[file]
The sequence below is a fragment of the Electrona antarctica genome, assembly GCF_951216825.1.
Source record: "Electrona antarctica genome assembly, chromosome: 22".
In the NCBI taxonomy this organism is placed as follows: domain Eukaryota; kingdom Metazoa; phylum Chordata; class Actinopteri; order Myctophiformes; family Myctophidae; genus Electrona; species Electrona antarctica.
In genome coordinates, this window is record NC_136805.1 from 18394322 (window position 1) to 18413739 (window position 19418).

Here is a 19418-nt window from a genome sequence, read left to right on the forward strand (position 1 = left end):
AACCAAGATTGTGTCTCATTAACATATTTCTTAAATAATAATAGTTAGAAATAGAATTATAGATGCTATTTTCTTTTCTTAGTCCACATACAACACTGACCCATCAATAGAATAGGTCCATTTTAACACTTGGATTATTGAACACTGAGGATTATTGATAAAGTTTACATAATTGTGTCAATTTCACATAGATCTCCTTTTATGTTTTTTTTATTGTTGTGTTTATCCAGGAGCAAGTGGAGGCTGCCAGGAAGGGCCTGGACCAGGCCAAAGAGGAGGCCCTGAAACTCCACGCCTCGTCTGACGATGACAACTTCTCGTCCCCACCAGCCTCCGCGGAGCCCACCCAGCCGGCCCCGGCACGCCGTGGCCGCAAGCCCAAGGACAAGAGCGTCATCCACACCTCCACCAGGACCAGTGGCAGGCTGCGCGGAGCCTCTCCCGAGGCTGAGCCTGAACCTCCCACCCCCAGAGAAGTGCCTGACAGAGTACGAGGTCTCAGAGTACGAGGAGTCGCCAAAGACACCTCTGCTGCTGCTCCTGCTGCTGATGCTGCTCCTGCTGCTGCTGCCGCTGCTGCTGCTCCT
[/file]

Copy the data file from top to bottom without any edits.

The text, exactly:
The sequence below is a fragment of the Electrona antarctica genome, assembly GCF_951216825.1.
Source record: "Electrona antarctica genome assembly, chromosome: 22".
In the NCBI taxonomy this organism is placed as follows: domain Eukaryota; kingdom Metazoa; phylum Chordata; class Actinopteri; order Myctophiformes; family Myctophidae; genus Electrona; species Electrona antarctica.
In genome coordinates, this window is record NC_136805.1 from 18394322 (window position 1) to 18413739 (window position 19418).

Here is a 19418-nt window from a genome sequence, read left to right on the forward strand (position 1 = left end):
AACCAAGATTGTGTCTCATTAACATATTTCTTAAATAATAATAGTTAGAAATAGAATTATAGATGCTATTTTCTTTTCTTAGTCCACATACAACACTGACCCATCAATAGAATAGGTCCATTTTAACACTTGGATTATTGAACACTGAGGATTATTGATAAAGTTTACATAATTGTGTCAATTTCACATAGATCTCCTTTTATGTTTTTTTTATTGTTGTGTTTATCCAGGAGCAAGTGGAGGCTGCCAGGAAGGGCCTGGACCAGGCCAAAGAGGAGGCCCTGAAACTCCACGCCTCGTCTGACGATGACAACTTCTCGTCCCCACCAGCCTCCGCGGAGCCCACCCAGCCGGCCCCGGCACGCCGTGGCCGCAAGCCCAAGGACAAGAGCGTCATCCACACCTCCACCAGGACCAGTGGCAGGCTGCGCGGAGCCTCTCCCGAGGCTGAGCCTGAACCTCCCACCCCCAGAGAAGTGCCTGACAGAGTACGAGGTCTCAGAGTACGAGGAGTCGCCAAAGACACCTCTGCTGCTGCTCCTGCTGCTGATGCTGCTCCTGCTGCTGCTGCCGCTGCTGCTGCTCCT